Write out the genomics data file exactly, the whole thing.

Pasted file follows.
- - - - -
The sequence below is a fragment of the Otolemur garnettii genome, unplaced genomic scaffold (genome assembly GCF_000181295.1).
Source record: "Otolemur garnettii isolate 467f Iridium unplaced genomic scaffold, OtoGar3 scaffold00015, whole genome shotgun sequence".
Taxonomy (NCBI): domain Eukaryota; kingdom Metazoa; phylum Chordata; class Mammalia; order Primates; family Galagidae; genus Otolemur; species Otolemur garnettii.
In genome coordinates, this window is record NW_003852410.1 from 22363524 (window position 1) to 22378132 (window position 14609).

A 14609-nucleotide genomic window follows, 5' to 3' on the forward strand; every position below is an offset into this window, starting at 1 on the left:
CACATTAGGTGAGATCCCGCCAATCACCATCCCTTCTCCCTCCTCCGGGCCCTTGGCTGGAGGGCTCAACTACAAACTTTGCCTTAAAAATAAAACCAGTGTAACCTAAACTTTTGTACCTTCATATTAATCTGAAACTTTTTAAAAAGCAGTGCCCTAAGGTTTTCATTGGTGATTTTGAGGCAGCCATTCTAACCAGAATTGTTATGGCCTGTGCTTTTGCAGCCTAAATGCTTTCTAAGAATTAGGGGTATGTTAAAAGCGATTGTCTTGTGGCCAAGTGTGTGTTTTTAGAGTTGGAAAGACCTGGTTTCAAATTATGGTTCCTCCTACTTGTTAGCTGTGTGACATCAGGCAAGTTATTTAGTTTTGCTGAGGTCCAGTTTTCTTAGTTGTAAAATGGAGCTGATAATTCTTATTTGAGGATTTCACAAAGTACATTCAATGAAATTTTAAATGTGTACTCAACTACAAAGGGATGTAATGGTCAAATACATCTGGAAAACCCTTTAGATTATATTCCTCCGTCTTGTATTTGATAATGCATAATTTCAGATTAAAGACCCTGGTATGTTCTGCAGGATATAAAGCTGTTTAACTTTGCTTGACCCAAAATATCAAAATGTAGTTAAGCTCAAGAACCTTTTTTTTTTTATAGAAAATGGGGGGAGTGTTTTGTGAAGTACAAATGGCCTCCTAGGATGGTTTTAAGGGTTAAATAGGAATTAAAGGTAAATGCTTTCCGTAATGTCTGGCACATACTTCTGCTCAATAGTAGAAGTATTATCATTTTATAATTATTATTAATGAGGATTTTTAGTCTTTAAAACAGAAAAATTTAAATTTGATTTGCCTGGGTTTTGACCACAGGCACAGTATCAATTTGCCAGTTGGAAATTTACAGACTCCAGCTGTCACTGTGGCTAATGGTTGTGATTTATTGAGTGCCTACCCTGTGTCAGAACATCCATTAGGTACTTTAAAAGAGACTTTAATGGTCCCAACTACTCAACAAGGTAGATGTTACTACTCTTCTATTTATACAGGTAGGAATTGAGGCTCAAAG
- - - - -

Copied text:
The sequence below is a fragment of the Otolemur garnettii genome, unplaced genomic scaffold (genome assembly GCF_000181295.1).
Source record: "Otolemur garnettii isolate 467f Iridium unplaced genomic scaffold, OtoGar3 scaffold00015, whole genome shotgun sequence".
Taxonomy (NCBI): domain Eukaryota; kingdom Metazoa; phylum Chordata; class Mammalia; order Primates; family Galagidae; genus Otolemur; species Otolemur garnettii.
In genome coordinates, this window is record NW_003852410.1 from 22363524 (window position 1) to 22378132 (window position 14609).

A 14609-nucleotide genomic window follows, 5' to 3' on the forward strand; every position below is an offset into this window, starting at 1 on the left:
CACATTAGGTGAGATCCCGCCAATCACCATCCCTTCTCCCTCCTCCGGGCCCTTGGCTGGAGGGCTCAACTACAAACTTTGCCTTAAAAATAAAACCAGTGTAACCTAAACTTTTGTACCTTCATATTAATCTGAAACTTTTTAAAAAGCAGTGCCCTAAGGTTTTCATTGGTGATTTTGAGGCAGCCATTCTAACCAGAATTGTTATGGCCTGTGCTTTTGCAGCCTAAATGCTTTCTAAGAATTAGGGGTATGTTAAAAGCGATTGTCTTGTGGCCAAGTGTGTGTTTTTAGAGTTGGAAAGACCTGGTTTCAAATTATGGTTCCTCCTACTTGTTAGCTGTGTGACATCAGGCAAGTTATTTAGTTTTGCTGAGGTCCAGTTTTCTTAGTTGTAAAATGGAGCTGATAATTCTTATTTGAGGATTTCACAAAGTACATTCAATGAAATTTTAAATGTGTACTCAACTACAAAGGGATGTAATGGTCAAATACATCTGGAAAACCCTTTAGATTATATTCCTCCGTCTTGTATTTGATAATGCATAATTTCAGATTAAAGACCCTGGTATGTTCTGCAGGATATAAAGCTGTTTAACTTTGCTTGACCCAAAATATCAAAATGTAGTTAAGCTCAAGAACCTTTTTTTTTTTATAGAAAATGGGGGGAGTGTTTTGTGAAGTACAAATGGCCTCCTAGGATGGTTTTAAGGGTTAAATAGGAATTAAAGGTAAATGCTTTCCGTAATGTCTGGCACATACTTCTGCTCAATAGTAGAAGTATTATCATTTTATAATTATTATTAATGAGGATTTTTAGTCTTTAAAACAGAAAAATTTAAATTTGATTTGCCTGGGTTTTGACCACAGGCACAGTATCAATTTGCCAGTTGGAAATTTACAGACTCCAGCTGTCACTGTGGCTAATGGTTGTGATTTATTGAGTGCCTACCCTGTGTCAGAACATCCATTAGGTACTTTAAAAGAGACTTTAATGGTCCCAACTACTCAACAAGGTAGATGTTACTACTCTTCTATTTATACAGGTAGGAATTGAGGCTCAAAG